After several months moving boxes and helping people with food, Indiana National Guard soldiers at Old Bethel & Partners can use volunteers.
Jeff Maag knows what it’s like to go a day without food. He remembers the hunger he felt as a kid waiting for his mom to scrape something together or for a friend to drop food off.
And that’s why Maag, 52, volunteers at the Old Bethel and Partners food pantry on East 21st Street near North Franklin Road.
The pantry is now in desperate need of volunteers like Maag after the 10 soldiers from the National Guard who have worked at the pantry since the start of the coronavirus pandemic began to leave this week, said Arin Schellenberg, the program manager at the pantry.
Across Indiana, most National Guard soldiers will be leaving food banks and pantries this week despite the continued high demand for food during the pandemic-related economic crisis that put hundreds of thousands of Indiana residents out of work. Food banks and pantries in Indiana are seeing as much as double the amount of people who typically come by, and many food bank operators are worried they will have to cut back on hours without the help.
National Guard soldier Marissa Lopez fills a cart at Old Bethel & Partners food pantry in Indianapolis on Tuesday, Sept. 29, 2020. (Photo: Robert Scheer/IndyStar)
The Old Bethel and Partners food pantry, a charity that serves 1,400 people a week in Indianapolis, is getting some help from a local urban farm for a few weeks after the soldiers leave. But the pantry will likely have to close on Thursdays if more volunteers do not step forward, remaining open only two days a week.
She said finding volunteers to replace the Guard has been difficult because people are worried about contracting the coronavirus.
“You’re not just dealing with people who say I have a job or I’m out of town,” she said. “They say, ‘I can’t do it because I’m not comfortable in public. I can’t do it because I don’t want to be around people.'”
The Indiana Family and Social Services Administration and the nonprofit Feeding Indiana’s Hungry are recruiting volunteers to fill the gap after the soldiers leave.
After this month, only about 80 soldiers will stay at food charities across the state, a decrease from about 300, said Jeff Lowry, a spokesman for the Indiana National Guard.
Gov. Eric Holcomb had directed soldiers to assist food banks and pantries as the need for food increased during the pandemic while the number of volunteers dwindled.
Their departure comes two months after President Donald Trump’s administration announced that most states, with the exception of Florida and Texas, will have to pay 25% of the cost of Guard forces for the rest of the year. The federal government previously completely funded National Guard soldiers deployed across the country for pandemic assistance.
“The soldiers are supplementing the new and returning volunteers and ensuring a smooth transition back to volunteer service, which was the eventual goal from the start of the Guard’s temporary food bank mission,” Lowry said in a statement.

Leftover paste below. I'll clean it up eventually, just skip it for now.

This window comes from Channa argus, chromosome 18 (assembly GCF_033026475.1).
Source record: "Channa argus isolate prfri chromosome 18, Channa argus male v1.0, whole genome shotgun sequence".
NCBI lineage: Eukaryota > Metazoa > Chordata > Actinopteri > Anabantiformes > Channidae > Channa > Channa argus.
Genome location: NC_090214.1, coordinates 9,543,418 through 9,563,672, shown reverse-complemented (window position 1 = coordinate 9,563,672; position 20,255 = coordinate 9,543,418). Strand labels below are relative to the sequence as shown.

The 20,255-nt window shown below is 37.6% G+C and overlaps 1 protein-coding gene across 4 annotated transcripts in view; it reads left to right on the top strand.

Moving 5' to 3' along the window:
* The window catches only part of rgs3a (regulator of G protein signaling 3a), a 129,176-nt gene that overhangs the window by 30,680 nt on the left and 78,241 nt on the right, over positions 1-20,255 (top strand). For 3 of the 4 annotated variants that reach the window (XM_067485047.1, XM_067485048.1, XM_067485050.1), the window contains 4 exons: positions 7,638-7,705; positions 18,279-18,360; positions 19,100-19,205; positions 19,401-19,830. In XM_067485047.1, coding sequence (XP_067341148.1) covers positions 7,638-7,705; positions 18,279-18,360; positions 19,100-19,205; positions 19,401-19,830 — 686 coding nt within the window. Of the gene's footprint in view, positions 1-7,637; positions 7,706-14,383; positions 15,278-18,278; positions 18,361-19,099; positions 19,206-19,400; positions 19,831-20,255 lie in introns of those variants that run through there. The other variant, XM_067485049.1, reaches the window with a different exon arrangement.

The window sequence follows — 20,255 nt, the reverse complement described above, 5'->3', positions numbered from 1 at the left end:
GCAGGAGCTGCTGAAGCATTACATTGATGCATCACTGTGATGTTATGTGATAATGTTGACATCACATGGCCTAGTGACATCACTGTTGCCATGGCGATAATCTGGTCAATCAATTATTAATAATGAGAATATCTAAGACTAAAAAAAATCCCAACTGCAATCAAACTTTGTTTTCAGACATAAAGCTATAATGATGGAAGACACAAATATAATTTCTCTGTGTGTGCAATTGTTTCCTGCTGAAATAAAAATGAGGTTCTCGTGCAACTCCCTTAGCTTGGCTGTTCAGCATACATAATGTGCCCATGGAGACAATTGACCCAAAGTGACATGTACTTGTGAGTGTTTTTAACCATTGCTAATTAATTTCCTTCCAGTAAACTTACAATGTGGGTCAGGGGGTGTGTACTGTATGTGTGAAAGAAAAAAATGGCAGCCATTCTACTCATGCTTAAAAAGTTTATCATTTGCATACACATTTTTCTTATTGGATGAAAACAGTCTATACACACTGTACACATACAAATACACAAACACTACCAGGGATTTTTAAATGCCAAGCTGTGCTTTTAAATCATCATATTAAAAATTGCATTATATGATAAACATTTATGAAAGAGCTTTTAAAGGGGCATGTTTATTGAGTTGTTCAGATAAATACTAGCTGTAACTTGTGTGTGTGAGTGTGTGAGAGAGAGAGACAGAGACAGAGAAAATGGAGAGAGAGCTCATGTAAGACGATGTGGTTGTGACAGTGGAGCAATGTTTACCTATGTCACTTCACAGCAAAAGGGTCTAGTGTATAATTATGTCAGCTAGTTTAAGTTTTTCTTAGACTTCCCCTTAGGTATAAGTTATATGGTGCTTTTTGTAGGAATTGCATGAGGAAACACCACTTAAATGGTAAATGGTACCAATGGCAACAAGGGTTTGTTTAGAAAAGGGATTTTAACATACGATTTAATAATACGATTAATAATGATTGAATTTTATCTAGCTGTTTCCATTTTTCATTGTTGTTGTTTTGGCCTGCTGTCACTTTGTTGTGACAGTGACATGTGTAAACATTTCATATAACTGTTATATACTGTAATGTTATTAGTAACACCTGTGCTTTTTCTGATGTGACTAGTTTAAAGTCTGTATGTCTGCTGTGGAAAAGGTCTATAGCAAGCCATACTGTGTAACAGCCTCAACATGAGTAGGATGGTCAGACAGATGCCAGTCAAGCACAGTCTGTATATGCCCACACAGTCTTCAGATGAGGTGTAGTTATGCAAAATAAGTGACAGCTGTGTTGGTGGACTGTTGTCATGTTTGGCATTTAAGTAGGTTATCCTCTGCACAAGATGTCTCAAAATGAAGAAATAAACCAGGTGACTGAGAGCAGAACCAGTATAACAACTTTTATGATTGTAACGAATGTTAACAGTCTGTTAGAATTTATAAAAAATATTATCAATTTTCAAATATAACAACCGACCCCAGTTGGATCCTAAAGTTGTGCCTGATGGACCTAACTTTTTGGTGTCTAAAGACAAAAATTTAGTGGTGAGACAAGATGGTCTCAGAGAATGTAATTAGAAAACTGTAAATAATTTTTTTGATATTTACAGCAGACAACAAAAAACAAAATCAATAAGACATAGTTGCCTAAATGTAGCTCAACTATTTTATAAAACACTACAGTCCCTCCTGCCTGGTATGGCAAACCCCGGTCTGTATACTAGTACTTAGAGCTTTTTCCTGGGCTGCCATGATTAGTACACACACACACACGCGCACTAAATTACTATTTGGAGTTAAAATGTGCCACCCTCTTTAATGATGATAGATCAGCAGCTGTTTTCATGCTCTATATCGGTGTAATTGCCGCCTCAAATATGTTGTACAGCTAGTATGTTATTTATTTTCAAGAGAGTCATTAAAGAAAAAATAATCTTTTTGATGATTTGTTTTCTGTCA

Gleaners, the largest food bank in Indiana, will go from having about 55 soldiers supporting their work to five soldiers on Saturday, said John Elliott, the president and CEO of Gleaners Food Bank of Indiana. Those five will be working at the food bank until mid-December, he said.
Gleaners is making up the difference by hiring temporary workers, which is expensive, he said. The food bank also can call employees away from other duties to help with the work the soldiers have been doing, but that’s not ideal.
“Our very last resort, when everything else has been tried, is to reduce food distribution, but we are optimistic that enough volunteers will return to avoid that outcome,” he said.
Similarly, the Midwest Food Bank will see the number of soldiers helping there drop from about 30 to eight, said John Whitaker, its executive director. He said the food bank started recruiting volunteers to fill the gap three weeks ago and is at about 90% of the volunteer workforce it needs. However, the food bank still needs skilled workers who can drive trucks and operate fork lifts, jobs the Guard soldiers have been doing, he said.
Whittaker said he has told volunteers who have underlying health issues to stay at home, but he welcomes older adults who are healthy.
One of the major problems shifting to volunteers is that they are usually older adults who are at higher risk of contracting the coronavirus, said Emily Bryant, the executive director of Feeding Indiana’s Hungry, an association of food banks in the state.
“They’re old retired folks, and we want to keep them safe,” she said.
On Tuesday, the last day that Guard soldiers distributed food at Old Bethel and Partners food pantry, people lined up early in the morning to pick up vegetables and carts of bread, snacks and meats.
Some people in line were laid off or retired and on Social Security, their limited income stretched even thinner by the pandemic. Some have visited the food bank all three days of the week that it has been open.
“It’s been hard. No money. No food. It’s hard to keep going,” said Tammy Lane, 61, an Indianapolis resident who visited the Old Bethel and Partners food pantry Tuesday.
“With the pandemic, you’ll learn to appreciate whatever help you can get.”
HOW TO HELP
Those interested in volunteering at Old Bethel and Partners food pantry should email Arin Schellenberg at firstname.lastname@example.org.
People interested in volunteering elsewhere can fill out a form at OperationFood.In.Gov, and they will be assigned a food bank near them.
People also can find places to volunteer by visiting www.indyhunger.org/volunteer-with-our-partners/
Contact IndyStar business reporter Binghui Huang at 317-385-1595. Follow her on Twitter @Bhuang2012.
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